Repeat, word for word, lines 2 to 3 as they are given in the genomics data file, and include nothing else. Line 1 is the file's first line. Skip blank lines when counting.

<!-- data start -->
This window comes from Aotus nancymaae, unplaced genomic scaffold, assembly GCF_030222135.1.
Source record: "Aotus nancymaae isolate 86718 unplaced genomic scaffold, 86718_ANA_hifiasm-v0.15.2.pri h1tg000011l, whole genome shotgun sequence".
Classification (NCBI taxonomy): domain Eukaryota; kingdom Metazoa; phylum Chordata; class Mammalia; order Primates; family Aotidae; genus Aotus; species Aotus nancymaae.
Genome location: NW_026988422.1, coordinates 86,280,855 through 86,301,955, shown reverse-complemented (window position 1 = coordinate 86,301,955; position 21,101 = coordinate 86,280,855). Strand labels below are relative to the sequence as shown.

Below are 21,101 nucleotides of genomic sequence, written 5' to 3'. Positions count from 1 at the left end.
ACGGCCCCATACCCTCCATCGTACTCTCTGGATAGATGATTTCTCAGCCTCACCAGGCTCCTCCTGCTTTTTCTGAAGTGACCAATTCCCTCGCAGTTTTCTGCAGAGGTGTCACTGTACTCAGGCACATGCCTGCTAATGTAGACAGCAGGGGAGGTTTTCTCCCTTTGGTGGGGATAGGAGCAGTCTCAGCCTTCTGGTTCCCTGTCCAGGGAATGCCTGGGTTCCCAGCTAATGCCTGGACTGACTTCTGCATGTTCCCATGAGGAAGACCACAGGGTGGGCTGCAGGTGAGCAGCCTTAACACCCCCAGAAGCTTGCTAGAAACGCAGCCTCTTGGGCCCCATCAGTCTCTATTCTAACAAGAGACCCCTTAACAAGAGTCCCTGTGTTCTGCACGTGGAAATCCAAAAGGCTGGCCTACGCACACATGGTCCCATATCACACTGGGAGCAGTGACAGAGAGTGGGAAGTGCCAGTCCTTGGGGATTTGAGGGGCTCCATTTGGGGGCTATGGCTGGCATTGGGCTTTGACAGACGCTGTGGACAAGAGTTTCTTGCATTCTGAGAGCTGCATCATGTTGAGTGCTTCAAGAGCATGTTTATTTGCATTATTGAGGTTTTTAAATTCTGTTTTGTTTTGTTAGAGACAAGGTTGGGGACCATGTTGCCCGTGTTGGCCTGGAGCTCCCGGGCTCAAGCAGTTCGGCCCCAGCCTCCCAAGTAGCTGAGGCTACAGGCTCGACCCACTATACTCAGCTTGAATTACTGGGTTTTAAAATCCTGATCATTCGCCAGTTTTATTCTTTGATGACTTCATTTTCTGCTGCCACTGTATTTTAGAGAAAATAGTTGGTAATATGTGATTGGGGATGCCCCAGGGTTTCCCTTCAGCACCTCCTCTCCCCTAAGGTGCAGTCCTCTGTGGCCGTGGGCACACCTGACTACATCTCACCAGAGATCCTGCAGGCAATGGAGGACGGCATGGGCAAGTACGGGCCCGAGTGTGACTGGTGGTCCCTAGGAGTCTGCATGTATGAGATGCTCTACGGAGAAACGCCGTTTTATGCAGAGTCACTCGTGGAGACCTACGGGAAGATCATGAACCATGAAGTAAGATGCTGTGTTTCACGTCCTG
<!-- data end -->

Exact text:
Source record: "Aotus nancymaae isolate 86718 unplaced genomic scaffold, 86718_ANA_hifiasm-v0.15.2.pri h1tg000011l, whole genome shotgun sequence".
Classification (NCBI taxonomy): domain Eukaryota; kingdom Metazoa; phylum Chordata; class Mammalia; order Primates; family Aotidae; genus Aotus; species Aotus nancymaae.